• DeLongJ.M.PrangeR.K.SchotsmansW.C.NicholsD.S.HarrisonP.A.2009Determination of the optimal prestorage delayed cooling regime to control disorders and maintain quality in ‘Honeycrisp’ applesJ. Hort. Sci. Biotechnol.84410414

    • Search Google Scholar
    • Export Citation
  • HarleyC.P.FisherD.F.1930A study of the internal atmosphere of apples in relation to soft scaldProc. Amer. Soc. Hort. Sci.27271275

  • MeheriukM.PrangeR.K.LidsterP.D.PorrittS.W.1994Postharvest disorders of apples and pearsAgr. and Agri-Food Canada Pub. 1737/E

    • Export Citation
  • MoranR.E.DeEllJ.R.HaltemanW.2009Effects of preharvest precipitation, air temperature and humidity on the occurrence of soft scald in ‘Honeycrisp’ applesHortScience4416451647

    • Search Google Scholar
    • Export Citation
  • PlaggeH.H.ManeyT.J.1937Factors influencing the development of soggy break-down in applesJ. Agr. Res.55759764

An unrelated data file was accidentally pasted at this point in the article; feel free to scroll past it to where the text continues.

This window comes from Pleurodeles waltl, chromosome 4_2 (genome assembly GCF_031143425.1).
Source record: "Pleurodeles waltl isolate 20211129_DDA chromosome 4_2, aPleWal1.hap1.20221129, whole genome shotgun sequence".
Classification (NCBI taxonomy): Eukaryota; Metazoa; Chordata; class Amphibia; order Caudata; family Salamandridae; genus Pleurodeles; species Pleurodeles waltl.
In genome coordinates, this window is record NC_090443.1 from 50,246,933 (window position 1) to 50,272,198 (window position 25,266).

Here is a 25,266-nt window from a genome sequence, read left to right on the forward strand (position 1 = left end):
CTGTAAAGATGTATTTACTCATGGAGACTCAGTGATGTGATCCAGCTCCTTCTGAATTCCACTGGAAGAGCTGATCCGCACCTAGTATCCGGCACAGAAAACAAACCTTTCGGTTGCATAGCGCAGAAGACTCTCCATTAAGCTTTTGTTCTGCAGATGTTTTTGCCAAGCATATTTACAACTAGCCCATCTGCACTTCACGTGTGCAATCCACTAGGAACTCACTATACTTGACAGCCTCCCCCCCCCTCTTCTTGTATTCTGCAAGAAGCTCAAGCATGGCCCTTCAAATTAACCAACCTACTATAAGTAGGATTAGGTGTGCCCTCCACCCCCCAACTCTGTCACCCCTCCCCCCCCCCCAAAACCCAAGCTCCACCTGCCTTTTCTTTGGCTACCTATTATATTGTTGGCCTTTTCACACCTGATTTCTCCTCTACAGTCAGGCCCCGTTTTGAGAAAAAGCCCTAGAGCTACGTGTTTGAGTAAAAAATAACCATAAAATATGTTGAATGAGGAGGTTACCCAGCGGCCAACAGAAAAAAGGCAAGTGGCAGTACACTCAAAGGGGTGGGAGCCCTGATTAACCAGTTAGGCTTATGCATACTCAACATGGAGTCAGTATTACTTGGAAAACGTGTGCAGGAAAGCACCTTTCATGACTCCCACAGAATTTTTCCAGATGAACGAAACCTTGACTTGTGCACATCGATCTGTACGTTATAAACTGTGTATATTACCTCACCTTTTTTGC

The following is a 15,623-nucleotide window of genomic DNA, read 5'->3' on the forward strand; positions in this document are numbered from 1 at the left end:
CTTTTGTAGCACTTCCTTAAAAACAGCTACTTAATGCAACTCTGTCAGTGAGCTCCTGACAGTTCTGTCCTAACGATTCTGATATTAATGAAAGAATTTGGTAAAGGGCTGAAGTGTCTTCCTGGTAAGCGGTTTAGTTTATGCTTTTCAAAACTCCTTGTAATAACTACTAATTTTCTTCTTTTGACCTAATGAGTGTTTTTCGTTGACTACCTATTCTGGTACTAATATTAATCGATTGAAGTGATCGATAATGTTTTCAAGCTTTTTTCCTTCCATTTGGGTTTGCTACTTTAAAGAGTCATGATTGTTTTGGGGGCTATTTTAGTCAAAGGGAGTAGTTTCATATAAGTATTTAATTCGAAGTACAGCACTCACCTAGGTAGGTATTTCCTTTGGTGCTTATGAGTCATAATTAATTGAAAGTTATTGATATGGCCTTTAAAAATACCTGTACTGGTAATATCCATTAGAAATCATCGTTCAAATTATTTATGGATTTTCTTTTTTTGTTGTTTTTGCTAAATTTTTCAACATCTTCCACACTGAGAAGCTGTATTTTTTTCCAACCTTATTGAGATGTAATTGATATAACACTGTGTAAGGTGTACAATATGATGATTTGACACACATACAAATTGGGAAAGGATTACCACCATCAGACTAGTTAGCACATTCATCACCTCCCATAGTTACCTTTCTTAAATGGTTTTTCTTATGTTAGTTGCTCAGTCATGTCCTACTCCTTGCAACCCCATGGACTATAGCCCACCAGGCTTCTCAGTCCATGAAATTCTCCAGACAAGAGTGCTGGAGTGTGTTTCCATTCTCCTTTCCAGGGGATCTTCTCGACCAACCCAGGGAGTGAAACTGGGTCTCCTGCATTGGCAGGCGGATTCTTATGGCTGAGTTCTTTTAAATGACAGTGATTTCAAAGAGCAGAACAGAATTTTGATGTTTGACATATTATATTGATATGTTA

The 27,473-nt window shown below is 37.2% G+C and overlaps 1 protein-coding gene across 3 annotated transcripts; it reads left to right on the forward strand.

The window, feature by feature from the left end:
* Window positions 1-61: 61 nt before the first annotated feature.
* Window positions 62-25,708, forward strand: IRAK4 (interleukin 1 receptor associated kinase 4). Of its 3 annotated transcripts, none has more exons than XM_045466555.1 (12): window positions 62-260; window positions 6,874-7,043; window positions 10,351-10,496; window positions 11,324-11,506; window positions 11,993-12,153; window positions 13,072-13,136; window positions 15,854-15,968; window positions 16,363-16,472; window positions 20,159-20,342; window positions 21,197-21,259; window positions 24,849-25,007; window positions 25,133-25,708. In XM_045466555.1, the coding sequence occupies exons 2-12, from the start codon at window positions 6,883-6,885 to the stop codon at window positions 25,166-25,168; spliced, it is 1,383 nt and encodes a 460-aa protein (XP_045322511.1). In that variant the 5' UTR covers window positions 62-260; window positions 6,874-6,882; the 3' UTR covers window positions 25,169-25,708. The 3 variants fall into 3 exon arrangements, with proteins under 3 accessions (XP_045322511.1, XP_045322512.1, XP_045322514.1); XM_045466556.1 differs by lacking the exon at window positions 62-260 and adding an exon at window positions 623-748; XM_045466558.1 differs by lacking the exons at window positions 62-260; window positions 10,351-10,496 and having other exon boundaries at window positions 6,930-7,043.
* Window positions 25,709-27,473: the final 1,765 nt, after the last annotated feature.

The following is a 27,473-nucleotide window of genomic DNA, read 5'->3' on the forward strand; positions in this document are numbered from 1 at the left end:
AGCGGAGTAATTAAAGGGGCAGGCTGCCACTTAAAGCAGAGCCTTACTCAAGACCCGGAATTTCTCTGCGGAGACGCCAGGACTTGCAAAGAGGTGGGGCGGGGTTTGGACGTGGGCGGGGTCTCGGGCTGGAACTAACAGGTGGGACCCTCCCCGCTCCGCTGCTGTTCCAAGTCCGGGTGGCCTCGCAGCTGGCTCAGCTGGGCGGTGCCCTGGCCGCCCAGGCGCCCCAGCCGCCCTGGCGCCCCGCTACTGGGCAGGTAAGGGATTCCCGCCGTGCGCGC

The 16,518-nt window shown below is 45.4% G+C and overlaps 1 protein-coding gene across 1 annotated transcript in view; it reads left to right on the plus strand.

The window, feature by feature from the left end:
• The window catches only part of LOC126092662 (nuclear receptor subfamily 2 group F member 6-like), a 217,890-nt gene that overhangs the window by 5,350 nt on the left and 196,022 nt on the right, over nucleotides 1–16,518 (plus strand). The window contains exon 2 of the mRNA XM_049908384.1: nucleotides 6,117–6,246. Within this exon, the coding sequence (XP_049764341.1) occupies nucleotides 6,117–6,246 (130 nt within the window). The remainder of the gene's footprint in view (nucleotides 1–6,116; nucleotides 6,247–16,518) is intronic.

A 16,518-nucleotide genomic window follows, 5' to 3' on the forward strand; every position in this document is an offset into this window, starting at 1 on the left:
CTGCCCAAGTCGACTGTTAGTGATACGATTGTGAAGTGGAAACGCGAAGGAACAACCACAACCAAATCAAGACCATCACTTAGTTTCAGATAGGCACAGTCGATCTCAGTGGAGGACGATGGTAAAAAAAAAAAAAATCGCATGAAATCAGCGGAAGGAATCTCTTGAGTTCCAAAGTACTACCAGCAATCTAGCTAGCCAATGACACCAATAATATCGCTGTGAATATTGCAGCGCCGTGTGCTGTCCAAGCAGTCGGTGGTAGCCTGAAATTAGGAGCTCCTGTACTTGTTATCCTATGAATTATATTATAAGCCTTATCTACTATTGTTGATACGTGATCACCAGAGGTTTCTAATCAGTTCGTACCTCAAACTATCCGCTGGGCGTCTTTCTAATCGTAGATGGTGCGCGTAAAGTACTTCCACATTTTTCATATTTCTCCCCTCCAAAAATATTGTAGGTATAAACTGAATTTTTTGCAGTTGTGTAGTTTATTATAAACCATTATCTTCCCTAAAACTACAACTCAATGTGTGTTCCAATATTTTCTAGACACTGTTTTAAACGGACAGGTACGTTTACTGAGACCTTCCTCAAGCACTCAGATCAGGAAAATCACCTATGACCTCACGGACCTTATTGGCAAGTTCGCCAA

• SnowdonA.L.1990A color atlas of post-harvest diseases and disorders of fruits and vegetablesVol. 1CRC PressBoca Raton, FL

    • Export Citation
  • WatkinsC.B.NockJ.F.IungermanK.A.2003Harvest date effects on maturity, quality and storage disorders of Honeycrisp apples from the Champlain ValleyNew York Fruit Quarterly112326

    • Search Google Scholar
    • Export Citation
  • WatkinsC.B.NockJ.F.WeisS.A.JayantyS.BeaudryR.M.2004Storage temperature, diphenylamine, and pre-storage delay effects on soft scald, soggy breakdown and bitter pit of ‘Honeycrisp’ applesPostharvest Biol. Technol.32213221

    • Search Google Scholar
    • Export Citation